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Benefits are largely dictated by how each state manages its Medicaid program.

The MACPAC (different from the RACs, or Recovery Audit Contractors) stands for the Medicaid and CHIP (Children’s Health Insurance Program) Payment and Access Commission. This organization released an issue brief last month on “Financing Strategies to Address the Social Determinants of Health in Medicaid’.” 

The brief set out to address the extent to which Medicaid beneficiaries experience social risk factors that affect their health. It then focused on the primary mechanisms for how these factors could be addressed, either through state plan benefits, contracts with managed care plans, and/or state waivers or grants. 

So, here is what we learned about our Medicaid population: first, in 2020, the rate of food insecurity for low-income households was more than double the national average. In 2019, Black, Hispanic, and Indigenous American beneficiaries were more likely than their white counterparts to pay unaffordable rent, be unemployed, and lack high-speed Internet, and were more likely to obtain Supplemental Nutrition Assistance Program benefits.

When it comes to financial benefits that could be provided to Medicaid recipients, the options were all over the place. A key factor is the logistics of how each state manages its Medicaid program, who they consider eligible for services, and how they choose to delegate funding, either through a state-run plan or a managed care plan. Generically, the federal government has offered across-the-board services, such as options for case management and non-emergency medical transportation; however, there are still limitations in even these options. For instance, a mother needing medical transport may or may not be able to allow her child to ride along to the appointment, depending on her state, and thus may have to find childcare. Some states, such as Colorado, provide additional case management services for individuals transitioning from institutional settings back into the community; however, in other states, where managed care organizations (MCOs) run the Medicaid plans, case management services are strictly maintained through the payors. 

I am just reading the report, and I am already overwhelmed by the red tape and logistics of determining the possibility of benefits (or lack thereof). Being poor is a full-time job, and as reported by The Hastings Center, “being poor with chronic illness is two full-time jobs.” Poor people are often so preoccupied with the challenges of daily living that they have less “bandwidth” to care for or maintain their health.  Anyone who has tried to arrange a ride through a transport company for their Medicaid patients understands the logistical difficulties with multiple switchboards, entities that although contracted do not want to accept Medicaid patients because there is no tip, and often learning that there is a four-hour window for when the ride will actually arrive.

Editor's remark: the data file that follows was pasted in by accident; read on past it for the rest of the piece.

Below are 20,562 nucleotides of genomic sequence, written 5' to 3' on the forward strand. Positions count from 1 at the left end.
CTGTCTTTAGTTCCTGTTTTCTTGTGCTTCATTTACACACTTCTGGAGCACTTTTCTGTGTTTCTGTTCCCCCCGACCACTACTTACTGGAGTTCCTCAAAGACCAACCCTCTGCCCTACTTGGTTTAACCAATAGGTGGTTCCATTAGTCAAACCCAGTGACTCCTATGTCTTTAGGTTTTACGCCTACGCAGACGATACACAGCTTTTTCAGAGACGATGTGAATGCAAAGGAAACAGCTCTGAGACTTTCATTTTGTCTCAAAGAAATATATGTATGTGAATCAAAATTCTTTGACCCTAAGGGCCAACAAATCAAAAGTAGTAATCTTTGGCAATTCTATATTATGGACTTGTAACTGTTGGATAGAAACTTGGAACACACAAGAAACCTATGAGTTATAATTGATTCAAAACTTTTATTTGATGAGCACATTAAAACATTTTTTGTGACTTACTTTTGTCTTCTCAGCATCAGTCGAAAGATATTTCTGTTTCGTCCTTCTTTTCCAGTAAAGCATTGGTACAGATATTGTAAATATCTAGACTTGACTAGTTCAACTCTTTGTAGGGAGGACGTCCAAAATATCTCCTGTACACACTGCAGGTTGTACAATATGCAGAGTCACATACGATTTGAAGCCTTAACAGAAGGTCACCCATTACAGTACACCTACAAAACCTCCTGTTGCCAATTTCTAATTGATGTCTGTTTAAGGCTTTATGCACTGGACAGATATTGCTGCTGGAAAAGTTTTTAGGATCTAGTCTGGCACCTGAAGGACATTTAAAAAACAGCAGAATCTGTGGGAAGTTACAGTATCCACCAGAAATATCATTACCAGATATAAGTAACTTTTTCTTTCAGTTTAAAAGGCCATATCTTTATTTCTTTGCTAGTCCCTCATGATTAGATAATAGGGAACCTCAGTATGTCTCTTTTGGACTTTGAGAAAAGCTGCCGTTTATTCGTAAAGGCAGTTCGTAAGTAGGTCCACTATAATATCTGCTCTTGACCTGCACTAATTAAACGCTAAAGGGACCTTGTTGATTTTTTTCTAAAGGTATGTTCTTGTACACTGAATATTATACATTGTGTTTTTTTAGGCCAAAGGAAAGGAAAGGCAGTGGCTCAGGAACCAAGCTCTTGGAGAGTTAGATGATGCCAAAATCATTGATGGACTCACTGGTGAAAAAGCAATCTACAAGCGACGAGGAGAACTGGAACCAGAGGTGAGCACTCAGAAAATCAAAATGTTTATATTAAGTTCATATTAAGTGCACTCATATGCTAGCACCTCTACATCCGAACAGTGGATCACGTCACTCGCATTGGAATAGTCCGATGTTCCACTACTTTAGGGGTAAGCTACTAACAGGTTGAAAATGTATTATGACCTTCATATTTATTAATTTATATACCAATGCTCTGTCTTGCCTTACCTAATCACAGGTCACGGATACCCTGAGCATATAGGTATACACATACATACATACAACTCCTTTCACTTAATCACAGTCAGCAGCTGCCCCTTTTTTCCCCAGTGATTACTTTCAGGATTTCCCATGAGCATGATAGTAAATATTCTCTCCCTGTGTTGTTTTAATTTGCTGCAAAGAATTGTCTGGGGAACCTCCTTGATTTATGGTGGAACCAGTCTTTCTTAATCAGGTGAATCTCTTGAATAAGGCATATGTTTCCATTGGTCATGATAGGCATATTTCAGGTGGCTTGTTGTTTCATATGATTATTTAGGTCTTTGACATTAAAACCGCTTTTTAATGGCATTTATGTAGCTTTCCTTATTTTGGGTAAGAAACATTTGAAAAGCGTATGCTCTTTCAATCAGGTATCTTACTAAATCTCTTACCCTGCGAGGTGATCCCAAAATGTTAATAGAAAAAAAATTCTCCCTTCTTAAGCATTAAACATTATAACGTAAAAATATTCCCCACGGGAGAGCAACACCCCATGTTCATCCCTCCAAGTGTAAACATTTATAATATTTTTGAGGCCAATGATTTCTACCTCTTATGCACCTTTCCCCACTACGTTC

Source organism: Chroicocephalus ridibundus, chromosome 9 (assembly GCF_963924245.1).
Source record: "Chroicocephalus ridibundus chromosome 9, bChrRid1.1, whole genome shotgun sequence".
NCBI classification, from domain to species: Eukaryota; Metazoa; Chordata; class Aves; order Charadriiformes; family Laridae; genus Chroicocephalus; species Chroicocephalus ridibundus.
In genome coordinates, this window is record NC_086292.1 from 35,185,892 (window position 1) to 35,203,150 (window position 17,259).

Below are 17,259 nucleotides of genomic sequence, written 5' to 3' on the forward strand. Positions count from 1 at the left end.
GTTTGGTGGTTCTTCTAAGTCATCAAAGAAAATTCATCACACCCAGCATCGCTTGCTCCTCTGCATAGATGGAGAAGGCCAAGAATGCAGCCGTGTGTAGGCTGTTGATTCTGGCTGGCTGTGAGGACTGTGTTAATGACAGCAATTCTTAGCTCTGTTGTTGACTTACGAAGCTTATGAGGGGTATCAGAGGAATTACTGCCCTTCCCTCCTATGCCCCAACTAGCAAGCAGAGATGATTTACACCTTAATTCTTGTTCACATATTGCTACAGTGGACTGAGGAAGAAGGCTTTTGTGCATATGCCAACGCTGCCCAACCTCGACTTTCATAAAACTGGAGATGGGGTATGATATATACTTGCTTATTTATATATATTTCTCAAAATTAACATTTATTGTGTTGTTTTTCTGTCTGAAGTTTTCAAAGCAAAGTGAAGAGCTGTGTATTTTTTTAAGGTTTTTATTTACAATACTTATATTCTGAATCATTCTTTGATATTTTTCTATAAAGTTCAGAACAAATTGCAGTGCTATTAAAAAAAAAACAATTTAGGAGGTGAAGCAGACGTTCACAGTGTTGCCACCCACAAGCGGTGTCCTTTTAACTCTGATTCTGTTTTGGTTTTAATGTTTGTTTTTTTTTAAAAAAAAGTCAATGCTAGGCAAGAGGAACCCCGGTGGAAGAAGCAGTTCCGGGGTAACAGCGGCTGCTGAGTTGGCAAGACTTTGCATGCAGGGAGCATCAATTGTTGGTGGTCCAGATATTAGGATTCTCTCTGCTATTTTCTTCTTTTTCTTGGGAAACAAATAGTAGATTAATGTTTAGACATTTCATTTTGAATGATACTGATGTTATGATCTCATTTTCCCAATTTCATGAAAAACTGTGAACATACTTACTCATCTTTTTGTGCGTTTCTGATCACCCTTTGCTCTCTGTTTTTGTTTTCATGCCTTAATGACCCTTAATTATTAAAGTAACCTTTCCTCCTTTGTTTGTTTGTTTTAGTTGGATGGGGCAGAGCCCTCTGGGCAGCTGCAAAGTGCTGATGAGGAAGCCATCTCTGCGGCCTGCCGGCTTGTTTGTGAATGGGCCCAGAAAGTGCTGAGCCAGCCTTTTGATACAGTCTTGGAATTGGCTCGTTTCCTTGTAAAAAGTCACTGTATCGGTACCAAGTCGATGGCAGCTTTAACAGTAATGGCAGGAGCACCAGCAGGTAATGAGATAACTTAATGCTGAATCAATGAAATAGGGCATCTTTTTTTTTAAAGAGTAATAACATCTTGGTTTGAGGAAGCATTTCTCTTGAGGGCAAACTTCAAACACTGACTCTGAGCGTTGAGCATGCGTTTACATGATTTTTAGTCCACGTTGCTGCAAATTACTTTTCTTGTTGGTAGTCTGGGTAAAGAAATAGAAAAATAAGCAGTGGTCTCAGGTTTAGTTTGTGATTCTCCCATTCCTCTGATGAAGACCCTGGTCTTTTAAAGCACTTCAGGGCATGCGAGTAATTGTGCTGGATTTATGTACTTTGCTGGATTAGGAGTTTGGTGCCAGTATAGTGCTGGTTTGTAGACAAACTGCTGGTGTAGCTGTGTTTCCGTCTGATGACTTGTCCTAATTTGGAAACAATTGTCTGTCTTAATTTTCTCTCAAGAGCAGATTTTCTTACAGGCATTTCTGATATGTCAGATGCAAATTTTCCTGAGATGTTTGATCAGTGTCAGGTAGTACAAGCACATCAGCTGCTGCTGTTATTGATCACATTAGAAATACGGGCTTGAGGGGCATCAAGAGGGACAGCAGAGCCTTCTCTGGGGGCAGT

So, I ask, do you think Medicaid should help cover social determinants of health (SDOH) services for their recipients such as housing and food support?

To learn how others have responded to the Monitor Mondays listener survey, click here.

Programming Note: Listen to Tiffany Ferguson live reporting on the SDOH every Monday on Monitor Mondays at 10 Eastern.

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Tiffany Ferguson, LMSW, CMAC, ACM

Tiffany Ferguson is CEO of Phoenix Medical Management, Inc., the care management company. Tiffany serves on the ACPA Observation Subcommittee. Tiffany is a contributor to RACmonitor, Case Management Monthly, and commentator for Finally Friday. After practicing as a hospital social worker, she went on to serve as Director of Case Management and quickly assumed responsibilities in system level leadership roles for Health and Care Management and c-level responsibility for a large employed medical group. Tiffany received her MSW at UCLA. She is a licensed social worker, ACM, and CMAC certified.

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